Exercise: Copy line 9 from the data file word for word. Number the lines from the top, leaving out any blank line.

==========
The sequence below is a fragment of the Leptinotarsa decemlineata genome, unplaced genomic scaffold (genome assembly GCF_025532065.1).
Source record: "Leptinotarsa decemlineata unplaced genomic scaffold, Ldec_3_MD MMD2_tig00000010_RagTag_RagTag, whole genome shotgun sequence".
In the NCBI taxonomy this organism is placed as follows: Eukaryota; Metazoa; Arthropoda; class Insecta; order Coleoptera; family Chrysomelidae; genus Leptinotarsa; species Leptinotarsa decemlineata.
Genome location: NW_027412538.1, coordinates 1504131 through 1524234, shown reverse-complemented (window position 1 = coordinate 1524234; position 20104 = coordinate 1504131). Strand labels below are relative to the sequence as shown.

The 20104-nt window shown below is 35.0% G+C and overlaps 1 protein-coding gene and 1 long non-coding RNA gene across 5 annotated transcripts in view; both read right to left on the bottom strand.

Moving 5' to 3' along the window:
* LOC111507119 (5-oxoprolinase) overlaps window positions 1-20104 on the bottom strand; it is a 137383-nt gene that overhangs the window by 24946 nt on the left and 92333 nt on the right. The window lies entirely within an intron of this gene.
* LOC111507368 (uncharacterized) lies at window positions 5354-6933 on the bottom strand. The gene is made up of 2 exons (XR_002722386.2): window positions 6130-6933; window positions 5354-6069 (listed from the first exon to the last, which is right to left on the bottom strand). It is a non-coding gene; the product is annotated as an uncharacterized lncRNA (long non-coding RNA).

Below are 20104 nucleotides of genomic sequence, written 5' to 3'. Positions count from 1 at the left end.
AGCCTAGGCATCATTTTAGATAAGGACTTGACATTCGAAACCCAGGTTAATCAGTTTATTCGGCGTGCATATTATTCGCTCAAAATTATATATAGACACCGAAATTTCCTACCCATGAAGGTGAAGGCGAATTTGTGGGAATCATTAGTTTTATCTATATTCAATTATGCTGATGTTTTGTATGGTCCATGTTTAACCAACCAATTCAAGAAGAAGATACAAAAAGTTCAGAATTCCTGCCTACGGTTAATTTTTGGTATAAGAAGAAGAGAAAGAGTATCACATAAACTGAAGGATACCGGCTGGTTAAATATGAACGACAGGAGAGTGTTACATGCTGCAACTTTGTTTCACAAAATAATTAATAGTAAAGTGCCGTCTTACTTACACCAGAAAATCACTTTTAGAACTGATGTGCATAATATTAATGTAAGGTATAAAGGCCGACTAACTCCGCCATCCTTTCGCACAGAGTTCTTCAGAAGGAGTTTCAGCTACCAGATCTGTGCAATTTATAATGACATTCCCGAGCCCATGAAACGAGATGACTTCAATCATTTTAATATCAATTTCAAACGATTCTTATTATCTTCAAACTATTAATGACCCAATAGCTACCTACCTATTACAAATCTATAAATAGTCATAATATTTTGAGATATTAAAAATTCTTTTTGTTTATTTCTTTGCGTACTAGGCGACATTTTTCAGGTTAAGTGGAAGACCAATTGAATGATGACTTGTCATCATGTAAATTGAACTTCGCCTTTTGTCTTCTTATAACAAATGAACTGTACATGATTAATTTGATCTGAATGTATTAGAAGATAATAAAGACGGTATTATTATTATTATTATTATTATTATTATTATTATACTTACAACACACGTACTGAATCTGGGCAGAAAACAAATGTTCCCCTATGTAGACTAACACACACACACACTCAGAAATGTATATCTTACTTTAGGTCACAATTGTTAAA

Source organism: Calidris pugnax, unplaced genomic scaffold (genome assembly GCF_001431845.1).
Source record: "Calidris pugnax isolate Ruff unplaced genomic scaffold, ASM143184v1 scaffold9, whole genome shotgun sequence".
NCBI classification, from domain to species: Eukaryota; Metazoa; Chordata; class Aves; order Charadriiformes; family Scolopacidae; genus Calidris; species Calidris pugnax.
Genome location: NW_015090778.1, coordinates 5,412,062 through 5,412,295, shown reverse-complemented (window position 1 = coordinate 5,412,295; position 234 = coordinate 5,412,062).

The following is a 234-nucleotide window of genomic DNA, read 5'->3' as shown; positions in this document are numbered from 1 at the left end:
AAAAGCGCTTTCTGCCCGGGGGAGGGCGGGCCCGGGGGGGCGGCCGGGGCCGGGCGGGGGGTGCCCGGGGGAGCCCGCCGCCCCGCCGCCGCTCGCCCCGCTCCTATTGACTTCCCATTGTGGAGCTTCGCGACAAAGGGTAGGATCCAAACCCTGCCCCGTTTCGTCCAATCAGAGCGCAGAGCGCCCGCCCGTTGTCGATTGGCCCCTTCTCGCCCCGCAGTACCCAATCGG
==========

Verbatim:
Below are 20104 nucleotides of genomic sequence, written 5' to 3'. Positions count from 1 at the left end.